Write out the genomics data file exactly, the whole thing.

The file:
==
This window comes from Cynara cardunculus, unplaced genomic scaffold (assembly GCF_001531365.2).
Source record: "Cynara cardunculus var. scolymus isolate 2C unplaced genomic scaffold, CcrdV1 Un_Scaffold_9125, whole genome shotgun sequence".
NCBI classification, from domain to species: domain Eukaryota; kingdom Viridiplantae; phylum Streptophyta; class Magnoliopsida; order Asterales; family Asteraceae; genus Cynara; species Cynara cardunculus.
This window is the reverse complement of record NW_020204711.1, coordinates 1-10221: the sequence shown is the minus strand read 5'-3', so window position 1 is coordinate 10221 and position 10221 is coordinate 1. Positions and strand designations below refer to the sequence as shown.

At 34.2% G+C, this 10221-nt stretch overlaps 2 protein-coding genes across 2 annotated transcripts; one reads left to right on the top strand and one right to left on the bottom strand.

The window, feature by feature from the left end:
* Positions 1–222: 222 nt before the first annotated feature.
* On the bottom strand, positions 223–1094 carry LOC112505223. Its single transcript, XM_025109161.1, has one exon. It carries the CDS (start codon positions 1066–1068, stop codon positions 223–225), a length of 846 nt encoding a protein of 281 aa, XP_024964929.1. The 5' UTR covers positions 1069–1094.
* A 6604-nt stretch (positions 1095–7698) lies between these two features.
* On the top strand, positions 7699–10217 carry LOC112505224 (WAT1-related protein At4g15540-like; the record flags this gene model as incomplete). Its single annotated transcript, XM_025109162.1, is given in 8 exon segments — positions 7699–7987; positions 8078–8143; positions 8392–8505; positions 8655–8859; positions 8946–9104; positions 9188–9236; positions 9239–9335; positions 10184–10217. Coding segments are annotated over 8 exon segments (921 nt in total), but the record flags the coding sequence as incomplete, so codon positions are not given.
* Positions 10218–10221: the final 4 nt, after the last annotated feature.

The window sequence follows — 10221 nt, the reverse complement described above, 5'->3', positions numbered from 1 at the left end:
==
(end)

This window comes from Cynara cardunculus, unplaced genomic scaffold (assembly GCF_001531365.2).
Source record: "Cynara cardunculus var. scolymus isolate 2C unplaced genomic scaffold, CcrdV1 Un_Scaffold_9125, whole genome shotgun sequence".
NCBI classification, from domain to species: domain Eukaryota; kingdom Viridiplantae; phylum Streptophyta; class Magnoliopsida; order Asterales; family Asteraceae; genus Cynara; species Cynara cardunculus.
This window is the reverse complement of record NW_020204711.1, coordinates 1-10221: the sequence shown is the minus strand read 5'-3', so window position 1 is coordinate 10221 and position 10221 is coordinate 1. Positions and strand designations below refer to the sequence as shown.

At 34.2% G+C, this 10221-nt stretch overlaps 2 protein-coding genes across 2 annotated transcripts; one reads left to right on the top strand and one right to left on the bottom strand.

The window, feature by feature from the left end:
* Positions 1–222: 222 nt before the first annotated feature.
* On the bottom strand, positions 223–1094 carry LOC112505223. Its single transcript, XM_025109161.1, has one exon. It carries the CDS (start codon positions 1066–1068, stop codon positions 223–225), a length of 846 nt encoding a protein of 281 aa, XP_024964929.1. The 5' UTR covers positions 1069–1094.
* A 6604-nt stretch (positions 1095–7698) lies between these two features.
* On the top strand, positions 7699–10217 carry LOC112505224 (WAT1-related protein At4g15540-like; the record flags this gene model as incomplete). Its single annotated transcript, XM_025109162.1, is given in 8 exon segments — positions 7699–7987; positions 8078–8143; positions 8392–8505; positions 8655–8859; positions 8946–9104; positions 9188–9236; positions 9239–9335; positions 10184–10217. Coding segments are annotated over 8 exon segments (921 nt in total), but the record flags the coding sequence as incomplete, so codon positions are not given.
* Positions 10218–10221: the final 4 nt, after the last annotated feature.

The window sequence follows — 10221 nt, the reverse complement described above, 5'->3', positions numbered from 1 at the left end: